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    I knew I was lip reading, and I get a lot too from facial expression. I don't catch intonation any more but people are animated and use their faces to express emotion too.
    Masks are a hard thing for me. I'll deal with it, but it makes me even more unlikely to engage with others.

    I used to talk to literally thousands of people over a weekend :) I made a lot of money doing it which rather implies that I was good at it. I still get asked to come and work, but it just became a stress filled time, and I think I made the right decision to call it a day.
    I miss people though.
    It's easy to talk 'to' people, but I can't easily talk 'with' people any more. Not people who I have no idea where they're coming from, what interests and skills and experience they have, and I can't hear children clearly at all.

    I think hearing aids are brilliant, if you can use them. I can't have them in my ears now. My ear canals swell up and close and since they're pretty narrow anyway it becomes painful too.
    I wish I could wear them as easily as Mike does. They don't give me all sound back, I have nerve damage that has lost me bands of sound, but they kind of enhance what hearing I do have and I get more than just shattered whispers.

    Jamie's been suggesting the bone things for a while. I think I really do need to spend some time researching them.

    M
     
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  14. Brian T

    Brian T Subscribed Member

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    If I wore an unobtrusive microphone and a audio processor and headphones,
    that can't make me look outstanding in a sea of other people listening to radio/music/etc.

    I would really like to know what the landline telephone is doing for audio processing for me.
     
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  15. RickDastardly

    RickDastardly Member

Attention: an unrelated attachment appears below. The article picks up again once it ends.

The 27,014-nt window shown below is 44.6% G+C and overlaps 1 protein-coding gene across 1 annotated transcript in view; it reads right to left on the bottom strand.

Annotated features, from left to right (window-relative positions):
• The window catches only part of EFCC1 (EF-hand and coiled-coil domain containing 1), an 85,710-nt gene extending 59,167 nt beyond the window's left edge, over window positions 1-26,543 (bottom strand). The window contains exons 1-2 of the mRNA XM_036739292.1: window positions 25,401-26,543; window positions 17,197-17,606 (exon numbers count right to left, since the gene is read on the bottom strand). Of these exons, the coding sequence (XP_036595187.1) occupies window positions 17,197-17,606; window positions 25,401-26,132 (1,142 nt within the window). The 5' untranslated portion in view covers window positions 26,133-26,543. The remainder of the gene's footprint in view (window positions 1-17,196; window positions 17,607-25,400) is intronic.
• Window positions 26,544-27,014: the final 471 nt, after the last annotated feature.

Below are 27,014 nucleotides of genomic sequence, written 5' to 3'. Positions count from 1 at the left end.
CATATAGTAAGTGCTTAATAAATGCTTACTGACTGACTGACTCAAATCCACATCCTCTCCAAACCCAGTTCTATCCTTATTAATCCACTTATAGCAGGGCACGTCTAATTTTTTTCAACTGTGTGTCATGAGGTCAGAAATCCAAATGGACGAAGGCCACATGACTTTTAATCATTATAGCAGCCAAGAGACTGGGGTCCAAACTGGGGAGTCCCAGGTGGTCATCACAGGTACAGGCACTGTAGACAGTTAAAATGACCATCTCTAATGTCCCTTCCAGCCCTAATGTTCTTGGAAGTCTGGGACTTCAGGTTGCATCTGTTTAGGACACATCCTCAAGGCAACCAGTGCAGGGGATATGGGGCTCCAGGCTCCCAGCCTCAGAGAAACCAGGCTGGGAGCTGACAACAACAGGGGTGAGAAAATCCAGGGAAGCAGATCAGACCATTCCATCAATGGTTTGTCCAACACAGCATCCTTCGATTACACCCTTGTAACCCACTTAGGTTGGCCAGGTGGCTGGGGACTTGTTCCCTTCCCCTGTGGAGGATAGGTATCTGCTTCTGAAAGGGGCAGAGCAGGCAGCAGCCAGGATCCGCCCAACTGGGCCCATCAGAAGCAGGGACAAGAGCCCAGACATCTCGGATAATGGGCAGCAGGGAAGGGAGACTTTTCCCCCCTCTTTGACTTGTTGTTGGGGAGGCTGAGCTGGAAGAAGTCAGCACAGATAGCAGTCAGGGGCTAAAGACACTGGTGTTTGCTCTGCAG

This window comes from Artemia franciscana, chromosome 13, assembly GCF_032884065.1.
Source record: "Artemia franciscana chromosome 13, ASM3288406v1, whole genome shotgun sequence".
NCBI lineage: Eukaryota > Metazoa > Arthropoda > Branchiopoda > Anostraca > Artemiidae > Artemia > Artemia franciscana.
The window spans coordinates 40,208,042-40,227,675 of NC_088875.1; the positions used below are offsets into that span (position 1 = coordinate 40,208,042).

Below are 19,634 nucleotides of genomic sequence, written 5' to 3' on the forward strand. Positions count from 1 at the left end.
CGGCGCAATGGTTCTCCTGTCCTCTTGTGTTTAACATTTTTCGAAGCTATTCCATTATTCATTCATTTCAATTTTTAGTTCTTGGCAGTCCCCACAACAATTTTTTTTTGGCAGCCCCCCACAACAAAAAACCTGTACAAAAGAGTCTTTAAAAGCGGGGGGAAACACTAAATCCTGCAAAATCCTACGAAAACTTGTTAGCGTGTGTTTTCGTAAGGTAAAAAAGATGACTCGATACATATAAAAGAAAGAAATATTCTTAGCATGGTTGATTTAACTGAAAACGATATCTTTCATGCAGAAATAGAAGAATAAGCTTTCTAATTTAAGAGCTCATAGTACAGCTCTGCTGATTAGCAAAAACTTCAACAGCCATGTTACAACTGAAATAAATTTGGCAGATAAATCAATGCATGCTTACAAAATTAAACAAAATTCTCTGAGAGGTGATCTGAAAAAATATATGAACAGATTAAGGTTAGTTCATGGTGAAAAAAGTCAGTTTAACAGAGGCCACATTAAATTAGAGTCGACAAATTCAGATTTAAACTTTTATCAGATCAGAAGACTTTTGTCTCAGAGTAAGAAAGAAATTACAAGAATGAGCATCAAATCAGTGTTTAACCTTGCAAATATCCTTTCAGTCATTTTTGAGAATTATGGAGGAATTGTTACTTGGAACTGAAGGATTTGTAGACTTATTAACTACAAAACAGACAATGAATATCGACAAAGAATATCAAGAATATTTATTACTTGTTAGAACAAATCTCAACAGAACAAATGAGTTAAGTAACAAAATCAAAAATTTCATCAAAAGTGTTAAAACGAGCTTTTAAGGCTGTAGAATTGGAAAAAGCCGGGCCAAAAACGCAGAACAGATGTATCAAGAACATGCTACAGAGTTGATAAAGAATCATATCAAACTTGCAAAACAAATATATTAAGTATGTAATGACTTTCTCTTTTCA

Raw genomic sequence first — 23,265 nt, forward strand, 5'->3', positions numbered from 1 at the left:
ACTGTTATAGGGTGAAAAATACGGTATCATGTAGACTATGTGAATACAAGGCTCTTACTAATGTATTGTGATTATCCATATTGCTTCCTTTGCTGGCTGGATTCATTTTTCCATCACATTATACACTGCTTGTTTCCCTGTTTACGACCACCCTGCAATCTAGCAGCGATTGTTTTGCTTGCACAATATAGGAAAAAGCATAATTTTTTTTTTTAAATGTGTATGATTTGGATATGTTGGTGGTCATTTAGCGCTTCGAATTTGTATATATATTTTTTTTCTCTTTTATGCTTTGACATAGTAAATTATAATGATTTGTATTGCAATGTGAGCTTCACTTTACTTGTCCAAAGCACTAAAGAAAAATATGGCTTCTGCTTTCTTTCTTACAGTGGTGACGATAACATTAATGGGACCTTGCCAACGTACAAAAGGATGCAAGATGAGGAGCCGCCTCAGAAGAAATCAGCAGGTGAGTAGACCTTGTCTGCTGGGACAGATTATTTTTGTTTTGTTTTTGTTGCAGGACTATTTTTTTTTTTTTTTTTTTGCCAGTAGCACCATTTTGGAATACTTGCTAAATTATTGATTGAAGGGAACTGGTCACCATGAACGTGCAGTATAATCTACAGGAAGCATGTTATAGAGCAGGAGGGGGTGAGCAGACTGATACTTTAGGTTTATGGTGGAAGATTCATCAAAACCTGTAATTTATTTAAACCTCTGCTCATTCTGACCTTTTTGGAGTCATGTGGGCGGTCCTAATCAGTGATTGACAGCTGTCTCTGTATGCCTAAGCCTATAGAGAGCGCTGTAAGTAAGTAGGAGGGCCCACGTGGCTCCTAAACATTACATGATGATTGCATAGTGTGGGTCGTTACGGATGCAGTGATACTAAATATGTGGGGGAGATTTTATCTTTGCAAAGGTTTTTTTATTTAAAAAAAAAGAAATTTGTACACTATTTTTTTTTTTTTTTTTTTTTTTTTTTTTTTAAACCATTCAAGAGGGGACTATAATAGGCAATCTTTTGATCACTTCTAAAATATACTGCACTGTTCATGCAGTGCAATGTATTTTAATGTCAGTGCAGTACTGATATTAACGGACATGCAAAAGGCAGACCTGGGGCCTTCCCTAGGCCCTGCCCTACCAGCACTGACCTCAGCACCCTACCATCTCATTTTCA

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    Bone conduction sets will help for hearing loss if it is due (at least in part) to problems in the outer or middle ear canal. Basically if you have conductive hearing loss (or partial/mixed). They need a functioning cochlea and auditory nerve, so are useless to me because it's just my nerve that packed up.

    If you're a sneaky-shooty type the bone conduction comms headsets are great for maintaining situational awareness. As to music listening headsets though, there's not much that makes me want them really (even not counting my SSHL): Limited bass, the wearer can't really do anything too 'active' because they can shift off the bone, and they tend to distort at higher volumes. I'll stick to my Audioquest Nightowl headphones.

    @Brian T, Telephones (POTS)... have a very limited bandwidth of 400Hz to 3.3kHz. These days that bandwidth is likely to be sharply limited too, so practically nothing outside that gets heard. I'm not sure if modern systems do any compression on it (making the volume more constant); probably not. Perhaps that's why you hear/comprehend it better; there is nothing in the audio other than human speech frequencies.
     
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  16. Brian T

    Brian T Subscribed Member

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    I found some "bone conduction" headphones. Wireless. From what sort of a broadcaster, I have no idea.
    Titanium, they wrap round the back of your head and hang on your ears.
    The audio parts press on your cheek bones.

    I think what I'm looking for is some kind of a speech frequency clipper with a noise-cancelling function.
     
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  17. Nice65